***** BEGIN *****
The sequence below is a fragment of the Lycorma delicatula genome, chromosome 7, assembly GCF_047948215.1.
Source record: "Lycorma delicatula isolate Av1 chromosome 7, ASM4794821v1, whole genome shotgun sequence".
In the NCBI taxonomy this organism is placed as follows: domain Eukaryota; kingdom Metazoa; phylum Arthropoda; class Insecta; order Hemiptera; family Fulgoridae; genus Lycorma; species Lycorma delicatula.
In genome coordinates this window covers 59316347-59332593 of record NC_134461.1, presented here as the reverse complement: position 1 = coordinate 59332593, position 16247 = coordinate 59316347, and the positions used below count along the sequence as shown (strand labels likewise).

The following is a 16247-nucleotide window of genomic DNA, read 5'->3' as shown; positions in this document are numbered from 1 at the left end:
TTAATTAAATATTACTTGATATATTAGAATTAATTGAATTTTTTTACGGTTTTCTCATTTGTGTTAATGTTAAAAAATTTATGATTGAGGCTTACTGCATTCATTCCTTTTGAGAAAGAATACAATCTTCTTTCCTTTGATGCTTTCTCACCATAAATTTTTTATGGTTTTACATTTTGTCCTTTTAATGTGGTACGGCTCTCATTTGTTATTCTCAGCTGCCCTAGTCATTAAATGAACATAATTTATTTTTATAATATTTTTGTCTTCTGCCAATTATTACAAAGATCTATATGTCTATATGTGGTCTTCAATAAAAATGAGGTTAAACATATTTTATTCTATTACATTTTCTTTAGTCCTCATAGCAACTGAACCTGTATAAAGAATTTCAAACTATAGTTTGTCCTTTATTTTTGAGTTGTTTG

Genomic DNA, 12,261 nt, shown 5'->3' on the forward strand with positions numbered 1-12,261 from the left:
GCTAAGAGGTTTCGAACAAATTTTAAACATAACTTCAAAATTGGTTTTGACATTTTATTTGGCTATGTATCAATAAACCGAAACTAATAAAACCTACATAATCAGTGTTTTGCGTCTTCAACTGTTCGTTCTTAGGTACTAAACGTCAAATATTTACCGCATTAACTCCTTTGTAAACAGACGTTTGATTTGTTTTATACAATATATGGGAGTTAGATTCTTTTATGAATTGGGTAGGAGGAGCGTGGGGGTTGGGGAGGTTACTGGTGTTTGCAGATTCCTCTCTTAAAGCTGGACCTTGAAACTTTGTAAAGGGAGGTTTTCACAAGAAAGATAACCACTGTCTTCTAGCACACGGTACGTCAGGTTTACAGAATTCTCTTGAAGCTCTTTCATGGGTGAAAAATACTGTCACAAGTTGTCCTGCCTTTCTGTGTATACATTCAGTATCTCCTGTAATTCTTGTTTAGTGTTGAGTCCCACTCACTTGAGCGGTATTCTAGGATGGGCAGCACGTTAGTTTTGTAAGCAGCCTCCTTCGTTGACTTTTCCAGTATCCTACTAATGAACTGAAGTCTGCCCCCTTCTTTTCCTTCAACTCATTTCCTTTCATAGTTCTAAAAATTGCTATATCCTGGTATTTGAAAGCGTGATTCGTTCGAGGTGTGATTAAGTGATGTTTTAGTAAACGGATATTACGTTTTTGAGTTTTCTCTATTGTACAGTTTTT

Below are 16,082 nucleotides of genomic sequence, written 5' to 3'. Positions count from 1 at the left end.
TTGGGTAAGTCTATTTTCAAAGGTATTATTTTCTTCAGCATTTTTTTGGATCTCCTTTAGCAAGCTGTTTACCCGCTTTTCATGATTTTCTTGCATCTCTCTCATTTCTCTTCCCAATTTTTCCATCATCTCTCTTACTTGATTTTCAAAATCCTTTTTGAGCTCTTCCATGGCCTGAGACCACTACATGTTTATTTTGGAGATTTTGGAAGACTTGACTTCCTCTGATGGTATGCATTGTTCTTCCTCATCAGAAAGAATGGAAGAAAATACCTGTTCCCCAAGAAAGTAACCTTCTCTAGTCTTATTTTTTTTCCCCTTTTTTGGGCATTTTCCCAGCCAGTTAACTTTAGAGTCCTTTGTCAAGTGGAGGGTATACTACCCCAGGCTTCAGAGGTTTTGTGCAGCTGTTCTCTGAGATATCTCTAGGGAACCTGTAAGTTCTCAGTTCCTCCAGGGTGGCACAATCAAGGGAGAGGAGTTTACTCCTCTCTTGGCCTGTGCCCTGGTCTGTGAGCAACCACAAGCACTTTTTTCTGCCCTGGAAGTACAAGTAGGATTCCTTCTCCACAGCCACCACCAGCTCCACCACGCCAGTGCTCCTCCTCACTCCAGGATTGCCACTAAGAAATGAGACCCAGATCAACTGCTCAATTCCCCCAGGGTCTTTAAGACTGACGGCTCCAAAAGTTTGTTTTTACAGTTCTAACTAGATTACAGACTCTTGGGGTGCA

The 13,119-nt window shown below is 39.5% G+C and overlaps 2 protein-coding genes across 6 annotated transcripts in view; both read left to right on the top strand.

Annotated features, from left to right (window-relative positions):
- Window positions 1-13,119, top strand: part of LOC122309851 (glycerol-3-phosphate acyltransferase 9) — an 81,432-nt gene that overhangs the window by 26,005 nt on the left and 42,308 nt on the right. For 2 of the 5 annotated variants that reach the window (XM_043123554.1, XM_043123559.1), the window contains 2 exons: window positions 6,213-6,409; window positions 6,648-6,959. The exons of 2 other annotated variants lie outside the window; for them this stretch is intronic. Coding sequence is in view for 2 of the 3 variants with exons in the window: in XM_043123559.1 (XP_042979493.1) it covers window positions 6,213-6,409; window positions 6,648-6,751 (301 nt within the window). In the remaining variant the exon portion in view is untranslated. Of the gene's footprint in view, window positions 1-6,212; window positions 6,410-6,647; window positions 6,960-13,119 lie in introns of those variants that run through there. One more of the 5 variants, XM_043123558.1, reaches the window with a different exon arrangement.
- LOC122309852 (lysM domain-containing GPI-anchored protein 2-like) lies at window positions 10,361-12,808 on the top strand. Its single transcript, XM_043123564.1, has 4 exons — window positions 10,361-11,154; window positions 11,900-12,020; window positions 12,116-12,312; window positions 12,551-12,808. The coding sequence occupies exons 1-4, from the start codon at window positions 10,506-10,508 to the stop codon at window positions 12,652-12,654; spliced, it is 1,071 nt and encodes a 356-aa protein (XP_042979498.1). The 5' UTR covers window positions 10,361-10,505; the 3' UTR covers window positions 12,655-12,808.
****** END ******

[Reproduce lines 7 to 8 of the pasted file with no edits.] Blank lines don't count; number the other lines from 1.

Genomic DNA, 12,261 nt, shown 5'->3' on the forward strand with positions numbered 1-12,261 from the left:
GCTAAGAGGTTTCGAACAAATTTTAAACATAACTTCAAAATTGGTTTTGACATTTTATTTGGCTATGTATCAATAAACCGAAACTAATAAAACCTACATAATCAGTGTTTTGCGTCTTCAACTGTTCGTTCTTAGGTACTAAACGTCAAATATTTACCGCATTAACTCCTTTGTAAACAGACGTTTGATTTGTTTTATACAATATATGGGAGTTAGATTCTTTTATGAATTGGGTAGGAGGAGCGTGGGGGTTGGGGAGGTTACTGGTGTTTGCAGATTCCTCTCTTAAAGCTGGACCTTGAAACTTTGTAAAGGGAGGTTTTCACAAGAAAGATAACCACTGTCTTCTAGCACACGGTACGTCAGGTTTACAGAATTCTCTTGAAGCTCTTTCATGGGTGAAAAATACTGTCACAAGTTGTCCTGCCTTTCTGTGTATACATTCAGTATCTCCTGTAATTCTTGTTTAGTGTTGAGTCCCACTCACTTGAGCGGTATTCTAGGATGGGCAGCACGTTAGTTTTGTAAGCAGCCTCCTTCGTTGACTTTTCCAGTATCCTACTAATGAACTGAAGTCTGCCCCCTTCTTTTCCTTCAACTCATTTCCTTTCATAGTTCTAAAAATTGCTATATCCTGGTATTTGAAAGCGTGATTCGTTCGAGGTGTGATTAAGTGATGTTTTAGTAAACGGATATTACGTTTTTGAGTTTTCTCTATTGTACAGTTTTT